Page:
Major: Psychology, B.S.
1. What type of writing do you usually produce for your major(s)?
Although my major is technically a “social science,” I find myself writing in a lot more of the science aspect than the social. My focus is largely (to an obsessive extent) on neuroscience, and the writing I’ve produced reflects that. I write a lot of summaries for relevant journal articles as well as a lot of lab reports. I have somewhat of a good exposure to statistics, so I’m not only familiar with the format of lab write-ups, but specifically work well with data explanations.
2. What sort of writing do you do outside of class?
I tweet a lot…
I don’t do a lot of writing during my free time, but when I do, it’s my way of processing information. Whether I’ve had a bad day or just have a lot on my mind, I use writing as a tool to take the knot of ideas in my head and unravel them into something useful.
3. What piece of writing are you most proud of?
Most of the writing I’ve been doing recently isn’t that exciting. I’m really looking forward to working on my Behavioral Neuroscience Research paper which will also function as my Neuroscience capstone. This semester I’ll be working with mice – specifically prenatal antidepressant use and the risk of autism spectrum disorders in offspring. This kind of stuff is not only fascinating to me, but quite relevant in society today.
4. Where is your favorite place to write? Why?
I do most of my writing, and work in general, in Post 95. I’ve found that I’m most efficient when surrounded by people, drinking too much coffee, and eating French fries. If what I’m working on doesn’t have grease stains on it, I probably haven’t tried very hard. If I’m just writing for fun, you can probably find me in a comfy chair in my bedroom.
5. What quirky routines do you follow when writing or when you are preparing to write?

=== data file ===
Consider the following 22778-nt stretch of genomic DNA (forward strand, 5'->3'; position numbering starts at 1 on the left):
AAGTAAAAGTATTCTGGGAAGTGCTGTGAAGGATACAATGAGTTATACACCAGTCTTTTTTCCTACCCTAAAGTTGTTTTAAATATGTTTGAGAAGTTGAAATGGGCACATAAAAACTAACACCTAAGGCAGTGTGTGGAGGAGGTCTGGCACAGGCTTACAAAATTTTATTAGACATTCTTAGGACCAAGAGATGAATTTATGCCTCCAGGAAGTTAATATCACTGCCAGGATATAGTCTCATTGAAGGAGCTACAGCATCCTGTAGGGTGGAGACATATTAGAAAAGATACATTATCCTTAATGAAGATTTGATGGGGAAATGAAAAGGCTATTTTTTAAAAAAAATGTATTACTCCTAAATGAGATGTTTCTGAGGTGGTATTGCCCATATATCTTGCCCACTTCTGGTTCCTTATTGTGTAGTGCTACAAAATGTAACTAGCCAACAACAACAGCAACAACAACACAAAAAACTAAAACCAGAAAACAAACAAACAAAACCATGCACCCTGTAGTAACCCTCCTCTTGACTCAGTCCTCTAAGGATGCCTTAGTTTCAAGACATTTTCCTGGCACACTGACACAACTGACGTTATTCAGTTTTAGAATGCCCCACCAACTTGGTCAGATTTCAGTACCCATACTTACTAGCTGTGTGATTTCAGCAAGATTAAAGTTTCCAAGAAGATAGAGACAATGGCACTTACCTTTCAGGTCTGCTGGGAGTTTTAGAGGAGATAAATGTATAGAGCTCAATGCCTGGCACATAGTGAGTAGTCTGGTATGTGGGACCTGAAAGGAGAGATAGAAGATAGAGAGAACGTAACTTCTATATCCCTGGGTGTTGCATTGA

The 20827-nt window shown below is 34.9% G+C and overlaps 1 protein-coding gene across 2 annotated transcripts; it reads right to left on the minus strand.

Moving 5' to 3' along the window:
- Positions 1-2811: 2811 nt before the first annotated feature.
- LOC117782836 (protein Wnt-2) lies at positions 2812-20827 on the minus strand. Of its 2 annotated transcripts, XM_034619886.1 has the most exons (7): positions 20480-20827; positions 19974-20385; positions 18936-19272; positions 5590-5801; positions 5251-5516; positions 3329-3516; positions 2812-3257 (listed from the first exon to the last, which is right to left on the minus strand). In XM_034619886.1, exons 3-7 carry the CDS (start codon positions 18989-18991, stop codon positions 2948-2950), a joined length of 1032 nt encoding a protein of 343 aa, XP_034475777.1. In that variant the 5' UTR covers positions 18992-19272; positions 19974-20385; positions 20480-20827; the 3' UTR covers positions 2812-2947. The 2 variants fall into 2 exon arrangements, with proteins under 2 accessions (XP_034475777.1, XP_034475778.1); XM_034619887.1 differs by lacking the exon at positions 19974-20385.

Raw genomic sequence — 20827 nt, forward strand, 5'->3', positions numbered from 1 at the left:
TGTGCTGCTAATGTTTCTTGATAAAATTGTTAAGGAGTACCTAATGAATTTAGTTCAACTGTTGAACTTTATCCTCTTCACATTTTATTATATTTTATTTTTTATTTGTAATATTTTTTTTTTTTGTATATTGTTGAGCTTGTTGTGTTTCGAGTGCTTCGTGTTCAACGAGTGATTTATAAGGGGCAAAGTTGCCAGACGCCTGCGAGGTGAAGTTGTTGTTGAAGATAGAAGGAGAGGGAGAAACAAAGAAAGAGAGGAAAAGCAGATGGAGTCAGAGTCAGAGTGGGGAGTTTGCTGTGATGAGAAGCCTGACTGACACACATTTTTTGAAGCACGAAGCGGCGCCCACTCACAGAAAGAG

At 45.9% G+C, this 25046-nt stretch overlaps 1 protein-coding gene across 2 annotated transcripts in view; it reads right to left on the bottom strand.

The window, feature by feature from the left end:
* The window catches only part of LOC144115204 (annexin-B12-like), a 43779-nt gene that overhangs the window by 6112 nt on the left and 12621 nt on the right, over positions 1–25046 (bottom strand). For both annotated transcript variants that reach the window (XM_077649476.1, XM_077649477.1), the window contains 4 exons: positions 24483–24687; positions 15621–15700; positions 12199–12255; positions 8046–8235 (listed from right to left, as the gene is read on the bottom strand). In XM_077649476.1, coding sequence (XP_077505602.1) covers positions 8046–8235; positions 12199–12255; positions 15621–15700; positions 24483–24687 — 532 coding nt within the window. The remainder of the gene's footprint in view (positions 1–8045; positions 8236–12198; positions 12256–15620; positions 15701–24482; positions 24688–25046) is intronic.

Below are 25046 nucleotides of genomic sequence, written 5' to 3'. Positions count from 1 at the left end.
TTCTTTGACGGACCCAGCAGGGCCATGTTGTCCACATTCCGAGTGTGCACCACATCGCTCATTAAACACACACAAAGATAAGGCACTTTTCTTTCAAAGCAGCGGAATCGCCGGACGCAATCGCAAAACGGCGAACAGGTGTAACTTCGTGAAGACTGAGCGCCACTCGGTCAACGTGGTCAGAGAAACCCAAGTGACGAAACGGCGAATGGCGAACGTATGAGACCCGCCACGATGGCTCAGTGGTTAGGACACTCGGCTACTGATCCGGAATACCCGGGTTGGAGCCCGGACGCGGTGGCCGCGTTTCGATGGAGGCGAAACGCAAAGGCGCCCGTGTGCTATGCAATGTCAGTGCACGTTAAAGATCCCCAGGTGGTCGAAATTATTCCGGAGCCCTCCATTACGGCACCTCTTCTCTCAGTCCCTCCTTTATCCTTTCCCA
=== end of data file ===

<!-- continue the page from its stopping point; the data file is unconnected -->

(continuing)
I’m an avid pre-writer. Whether I’m working on a 1-page summary or a 25-page paper, I take a lot of time beforehand to plan out and think about what I’m going to say. It’s always on a blank piece of computer paper and it’s always with a colored pen.
6. Who is your favorite writer? Why?
I’ve been on a huge Chuck Palahniuk kick recently, but I have to stay loyal to my main man Kurt Vonnegut. They both have a great irreverence about their writing that I adore. There is always a good balance between writing that makes you think and stories that don’t make you think too hard. Vonnegut is also brilliant at character development. Everyone in his novels has a very purposeful depth and story that I really enjoy. Both of these writers also come up with some fantastic quotes that I like to post on facebook to impress my friends.
7. What was the best writing experience of your life?
Let’s be honest, most of us like to be recognized for the hard work we put into something. So my best writing experiences have been those after which I receive positive feedback. It makes me feel like I’m doing something worthwhile and my efforts have not gone unnoticed. In my freshman English 101 class, we were told we could write our final research paper on whatever we wanted. Most people chose to stay with topics we had covered in class. I, on the other hand, decided to write about the psychological explanations for why people think they’ve been abducted by aliens. I put a lot of work into the research and writing, and really enjoyed working on it even though it wasn’t a typical topic. My professor really liked my work and made sure to tell me so.
8. What would you most like to improve about your writing?
I have a really hard time writing introductions, and getting started in general. I think I psych myself out before I begin and make it harder for myself than it should be. I would love to be able to just dive in to a paper with no fear.
9. What advice do you have for other writers at Wittenberg?
Read. The best writers are also avid readers. The more you expose yourself to different types of writing, whether it is different novels or different scientific journals, the easier it will be for you to develop your own writing style. Although we’d like to think differently, very few things in life are truly organic. Everything comes from something. The more time you spend working on where your writing comes from, the more at ease you will feel. I think I’ve become a noticeably better scientific writer after reading massive amount of journal articles for one reason or another. After seeing how the pros do it, I can model my work after them.
10. What’s the best part about working in the Writing Center?
I love to learn. Give me any new information and I’ll try to sponge up every bit of it. In the Writing Center, I get exposed to different people, different content, and different pools of knowledge. It’s so fun to be able to have an honest discussion about many different things. I can go from a history paper to a bio lab report within an hour. I love being able to talk with writers and try to soak up their knowledge while sharing my own. Writing is always better when you do it with a buddy.